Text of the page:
Alternative and complementary treatments

As mentioned before, systemic and combinational treatments are considered with antibiotics for more severe cases of acne. Some of these treatments include benzoyl peroxide and retinoids.4 However, there are other options to consider that can be complementary to treatment:7,3

Diet: Studies suggest that the regular consumption of omega-3 fatty acids and low-carb (or food that increases blood sugar levels) diets can reduce the occurrence of acne.

Daily life: Many things we do on a daily basis can provoke acne, and we can do things to avoid that from happening. For example, phones and pillowcases can accumulate oil, dirt, and bacteria, affecting the skin and promoting acne growth. Using soap (which is a harsh chemical) can affect the skin's pH, leaving it dry and irritable, which can cause breakouts. Hence, a proper skincare routine is advisable.

Consultation with healthcare professionals

It is vital to consult a healthcare professional, usually a dermatologist, to determine the most suitable antibiotic treatment based on the patient’s skin characteristics and acne stage/severity. Additionally, non-antibiotic options are available, and a comprehensive approach that includes lifestyle and skincare considerations is often recommended for effective acne management.


Antibiotics are commonly prescribed for acne treatment to address the bacterial component (Propionibacterium acnes) involved in acne development. However, their use has proven to yield antibiotic resistance ,which is a significant health concern. Hence, alternative therapies are more desired. It is essential to use antibiotics responsibly to have a strong and long-lasting option of therapy.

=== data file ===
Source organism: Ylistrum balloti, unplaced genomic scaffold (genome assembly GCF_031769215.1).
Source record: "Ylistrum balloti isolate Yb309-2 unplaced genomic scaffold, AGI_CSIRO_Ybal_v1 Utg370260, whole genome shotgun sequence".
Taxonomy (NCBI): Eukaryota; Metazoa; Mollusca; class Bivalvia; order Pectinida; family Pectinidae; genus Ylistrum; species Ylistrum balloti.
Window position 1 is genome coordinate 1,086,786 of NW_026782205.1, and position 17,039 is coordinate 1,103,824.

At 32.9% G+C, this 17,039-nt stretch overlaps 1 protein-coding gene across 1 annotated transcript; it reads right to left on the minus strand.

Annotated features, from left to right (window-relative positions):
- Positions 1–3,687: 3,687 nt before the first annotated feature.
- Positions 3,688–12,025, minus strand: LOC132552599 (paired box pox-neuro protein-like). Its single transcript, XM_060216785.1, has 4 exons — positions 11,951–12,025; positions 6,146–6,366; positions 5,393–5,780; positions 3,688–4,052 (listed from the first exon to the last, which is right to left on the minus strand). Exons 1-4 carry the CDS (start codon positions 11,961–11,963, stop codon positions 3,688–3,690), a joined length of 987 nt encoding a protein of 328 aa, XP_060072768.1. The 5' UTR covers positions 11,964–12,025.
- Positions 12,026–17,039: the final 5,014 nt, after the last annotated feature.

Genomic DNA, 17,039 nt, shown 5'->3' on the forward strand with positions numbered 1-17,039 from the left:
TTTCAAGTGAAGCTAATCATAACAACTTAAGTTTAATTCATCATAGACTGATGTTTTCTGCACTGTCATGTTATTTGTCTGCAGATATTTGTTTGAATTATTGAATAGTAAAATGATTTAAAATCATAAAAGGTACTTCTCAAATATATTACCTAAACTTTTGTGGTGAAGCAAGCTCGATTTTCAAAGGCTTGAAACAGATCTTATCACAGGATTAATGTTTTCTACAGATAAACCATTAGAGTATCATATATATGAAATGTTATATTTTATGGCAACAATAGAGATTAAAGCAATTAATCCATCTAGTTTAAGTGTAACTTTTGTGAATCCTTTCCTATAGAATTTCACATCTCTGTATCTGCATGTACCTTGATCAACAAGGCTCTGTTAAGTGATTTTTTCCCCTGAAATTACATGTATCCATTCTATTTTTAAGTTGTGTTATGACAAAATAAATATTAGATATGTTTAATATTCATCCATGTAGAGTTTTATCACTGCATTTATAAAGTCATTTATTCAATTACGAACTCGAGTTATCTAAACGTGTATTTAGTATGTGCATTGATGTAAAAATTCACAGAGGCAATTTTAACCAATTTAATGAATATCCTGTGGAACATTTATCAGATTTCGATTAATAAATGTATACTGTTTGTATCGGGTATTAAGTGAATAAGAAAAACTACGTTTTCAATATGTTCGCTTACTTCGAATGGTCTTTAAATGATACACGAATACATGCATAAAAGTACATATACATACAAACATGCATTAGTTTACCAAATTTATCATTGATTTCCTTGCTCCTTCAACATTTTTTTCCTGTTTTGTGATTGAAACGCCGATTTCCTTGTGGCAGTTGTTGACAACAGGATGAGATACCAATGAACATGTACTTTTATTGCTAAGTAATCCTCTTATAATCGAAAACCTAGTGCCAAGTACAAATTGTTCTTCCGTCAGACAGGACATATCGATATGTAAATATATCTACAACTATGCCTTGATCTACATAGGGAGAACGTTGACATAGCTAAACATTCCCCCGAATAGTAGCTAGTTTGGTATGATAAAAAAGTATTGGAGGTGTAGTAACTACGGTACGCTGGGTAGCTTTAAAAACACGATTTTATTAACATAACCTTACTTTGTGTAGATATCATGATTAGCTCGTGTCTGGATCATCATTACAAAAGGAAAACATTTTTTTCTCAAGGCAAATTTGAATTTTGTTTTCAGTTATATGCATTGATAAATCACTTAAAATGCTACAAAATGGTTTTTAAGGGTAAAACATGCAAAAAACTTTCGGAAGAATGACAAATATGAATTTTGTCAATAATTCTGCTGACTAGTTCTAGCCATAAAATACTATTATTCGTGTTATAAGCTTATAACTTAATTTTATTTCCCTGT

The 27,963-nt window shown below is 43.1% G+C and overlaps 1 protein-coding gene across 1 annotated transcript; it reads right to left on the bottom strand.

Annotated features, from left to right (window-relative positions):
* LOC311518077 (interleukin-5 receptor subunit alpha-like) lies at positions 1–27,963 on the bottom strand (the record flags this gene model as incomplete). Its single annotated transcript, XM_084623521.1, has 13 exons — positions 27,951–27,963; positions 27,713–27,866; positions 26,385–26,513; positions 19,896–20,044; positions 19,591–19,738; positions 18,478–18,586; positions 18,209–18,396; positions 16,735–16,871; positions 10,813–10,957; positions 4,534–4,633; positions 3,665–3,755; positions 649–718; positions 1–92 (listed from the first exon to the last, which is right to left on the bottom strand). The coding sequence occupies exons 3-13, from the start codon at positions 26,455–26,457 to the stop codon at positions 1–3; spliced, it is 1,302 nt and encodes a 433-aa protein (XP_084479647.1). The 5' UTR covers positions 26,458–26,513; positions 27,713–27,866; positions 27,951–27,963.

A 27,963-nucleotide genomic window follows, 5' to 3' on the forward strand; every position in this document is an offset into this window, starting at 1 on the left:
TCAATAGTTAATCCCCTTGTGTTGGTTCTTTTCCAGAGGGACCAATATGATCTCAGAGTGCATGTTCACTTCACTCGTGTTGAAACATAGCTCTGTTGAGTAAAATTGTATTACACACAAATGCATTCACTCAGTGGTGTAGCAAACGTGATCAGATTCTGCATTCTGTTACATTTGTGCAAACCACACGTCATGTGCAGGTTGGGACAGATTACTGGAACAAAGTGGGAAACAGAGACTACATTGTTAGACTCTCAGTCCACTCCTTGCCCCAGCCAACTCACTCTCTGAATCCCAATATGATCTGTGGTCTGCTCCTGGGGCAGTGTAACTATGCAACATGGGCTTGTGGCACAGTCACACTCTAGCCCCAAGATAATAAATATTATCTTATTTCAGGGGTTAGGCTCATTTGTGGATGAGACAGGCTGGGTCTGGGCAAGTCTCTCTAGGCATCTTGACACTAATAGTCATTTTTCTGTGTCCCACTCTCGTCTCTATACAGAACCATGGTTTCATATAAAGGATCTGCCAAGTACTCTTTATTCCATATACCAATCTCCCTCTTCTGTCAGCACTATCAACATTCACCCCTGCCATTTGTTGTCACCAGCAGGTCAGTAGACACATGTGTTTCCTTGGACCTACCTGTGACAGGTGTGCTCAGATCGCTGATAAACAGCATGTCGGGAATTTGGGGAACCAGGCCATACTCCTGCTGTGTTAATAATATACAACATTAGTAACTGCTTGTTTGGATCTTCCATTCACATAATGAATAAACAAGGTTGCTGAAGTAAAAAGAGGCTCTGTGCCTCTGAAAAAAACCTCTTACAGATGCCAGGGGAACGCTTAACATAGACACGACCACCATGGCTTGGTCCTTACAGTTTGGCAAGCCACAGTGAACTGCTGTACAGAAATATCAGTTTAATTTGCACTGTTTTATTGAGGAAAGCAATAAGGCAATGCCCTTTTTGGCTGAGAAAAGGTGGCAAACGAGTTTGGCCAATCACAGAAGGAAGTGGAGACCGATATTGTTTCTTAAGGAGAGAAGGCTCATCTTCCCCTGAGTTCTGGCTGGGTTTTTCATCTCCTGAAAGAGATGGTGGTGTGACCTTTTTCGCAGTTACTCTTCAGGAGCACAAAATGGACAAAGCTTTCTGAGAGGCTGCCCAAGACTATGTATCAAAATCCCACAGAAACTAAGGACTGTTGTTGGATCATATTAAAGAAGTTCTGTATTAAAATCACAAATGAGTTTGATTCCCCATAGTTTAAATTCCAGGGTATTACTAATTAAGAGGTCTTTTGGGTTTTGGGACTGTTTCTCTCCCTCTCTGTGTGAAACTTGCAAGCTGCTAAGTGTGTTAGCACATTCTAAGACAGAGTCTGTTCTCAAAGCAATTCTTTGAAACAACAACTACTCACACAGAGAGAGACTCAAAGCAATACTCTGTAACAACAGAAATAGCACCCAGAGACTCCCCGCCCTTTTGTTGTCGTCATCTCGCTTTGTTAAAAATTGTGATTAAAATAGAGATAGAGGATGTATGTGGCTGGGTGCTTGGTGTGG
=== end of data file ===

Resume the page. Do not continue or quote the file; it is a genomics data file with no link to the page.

1. Fox L, Csongradi C, Aucamp M, Du Plessis J, Gerber M. Treatment modalities for acne. Molecules [Internet]. 2016 Aug [cited 2024 Jan 18];21(8):1063. Available from: 
  2. Feldman S, Careccia RE, Barham KL, Hancox J. Diagnosis and treatment of acne. afp [Internet]. 2004 May 1 [cited 2024 Jan 18];69(9):2123–30. Available from: 
  3. Bhadra P, Deb A. A literature review onacne due to hormonal changes and lifestyle. Indian Journal of Natural Sciences [Internet] 2020 Apr [cited 2024 Jan 18];10(59). Available from: 
  4.  Kraft J, Freiman A. Management of acne. CMAJ [Internet]. 2011 Apr 19 [cited 2024 Jan 18];183(7):E430–5. Available from: 
  5. Baldwin H. Oral antibiotic treatment options for acne vulgaris. J Clin Aesthet Dermatol [Internet]. 2020 Sep [cited 2024 Jan 18];13(9):26–32. Available from: 
  6. Martinez JL. General principles of antibiotic resistance in bacteria. Drug Discovery Today: Technologies [Internet]. 2014 Mar 1 [cited 2024 Jan 18];11:33–9. Available from: 
  7. Baldwin H, Tan J. Effects of diet on acne and its response to treatment. Am J Clin Dermatol [Internet]. 2021 [cited 2024 Jan 18];22(1):55–65. Available from: 

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This content is purely informational and isn’t medical guidance. It shouldn’t replace professional medical counsel. Always consult your physician regarding treatment risks and benefits. See our editorial standards for more details.

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Tatiana Abdul Khalek

PhD, Anglia Ruskin University, UK

I am a PhD student in Biomedical Science at Anglia Ruskin university and work as a quality control (QC) analyst (microbiology/chemistry) at EuroAPI. I have a MSc in Forensic Science from Anglia Ruskin (Cambridge) and I had experience in different roles such as quality lab technician at Fluidic Analytics, Research Assistant/Lab Manager at Cambridge University and Forensic Analyst at the The Research Centre in Topical Drug Delivery and Toxicology, University of Hertfordshire.

My PhD revolves around the use of nanoparticles and their role in cartilage degradation, as well as their potential as drug delivery vehicles for the treatment of diseases such as leukaemia.